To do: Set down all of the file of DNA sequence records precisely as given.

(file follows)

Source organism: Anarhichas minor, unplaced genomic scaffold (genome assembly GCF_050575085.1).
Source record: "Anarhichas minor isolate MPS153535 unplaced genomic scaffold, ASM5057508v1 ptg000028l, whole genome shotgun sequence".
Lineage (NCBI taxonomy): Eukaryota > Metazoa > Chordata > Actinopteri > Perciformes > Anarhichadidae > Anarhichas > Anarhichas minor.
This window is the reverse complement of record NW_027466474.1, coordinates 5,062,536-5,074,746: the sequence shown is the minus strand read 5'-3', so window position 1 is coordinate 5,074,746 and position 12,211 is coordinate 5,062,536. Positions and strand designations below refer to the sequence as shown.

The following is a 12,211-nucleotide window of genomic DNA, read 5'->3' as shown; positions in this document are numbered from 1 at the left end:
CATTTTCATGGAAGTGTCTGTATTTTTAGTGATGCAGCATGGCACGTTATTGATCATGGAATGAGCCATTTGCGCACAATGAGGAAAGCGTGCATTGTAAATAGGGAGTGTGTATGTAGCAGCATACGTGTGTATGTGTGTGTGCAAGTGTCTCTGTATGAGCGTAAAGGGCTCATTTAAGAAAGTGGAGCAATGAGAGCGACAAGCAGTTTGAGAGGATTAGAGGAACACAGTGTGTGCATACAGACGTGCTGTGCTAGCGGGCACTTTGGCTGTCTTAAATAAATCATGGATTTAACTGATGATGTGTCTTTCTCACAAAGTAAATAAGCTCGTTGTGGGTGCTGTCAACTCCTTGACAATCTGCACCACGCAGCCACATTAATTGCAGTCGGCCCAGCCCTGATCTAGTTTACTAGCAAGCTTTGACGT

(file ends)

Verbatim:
Source organism: Anarhichas minor, unplaced genomic scaffold (genome assembly GCF_050575085.1).
Source record: "Anarhichas minor isolate MPS153535 unplaced genomic scaffold, ASM5057508v1 ptg000028l, whole genome shotgun sequence".
Lineage (NCBI taxonomy): Eukaryota > Metazoa > Chordata > Actinopteri > Perciformes > Anarhichadidae > Anarhichas > Anarhichas minor.
This window is the reverse complement of record NW_027466474.1, coordinates 5,062,536-5,074,746: the sequence shown is the minus strand read 5'-3', so window position 1 is coordinate 5,074,746 and position 12,211 is coordinate 5,062,536. Positions and strand designations below refer to the sequence as shown.

The following is a 12,211-nucleotide window of genomic DNA, read 5'->3' as shown; positions in this document are numbered from 1 at the left end:
CATTTTCATGGAAGTGTCTGTATTTTTAGTGATGCAGCATGGCACGTTATTGATCATGGAATGAGCCATTTGCGCACAATGAGGAAAGCGTGCATTGTAAATAGGGAGTGTGTATGTAGCAGCATACGTGTGTATGTGTGTGTGCAAGTGTCTCTGTATGAGCGTAAAGGGCTCATTTAAGAAAGTGGAGCAATGAGAGCGACAAGCAGTTTGAGAGGATTAGAGGAACACAGTGTGTGCATACAGACGTGCTGTGCTAGCGGGCACTTTGGCTGTCTTAAATAAATCATGGATTTAACTGATGATGTGTCTTTCTCACAAAGTAAATAAGCTCGTTGTGGGTGCTGTCAACTCCTTGACAATCTGCACCACGCAGCCACATTAATTGCAGTCGGCCCAGCCCTGATCTAGTTTACTAGCAAGCTTTGACGT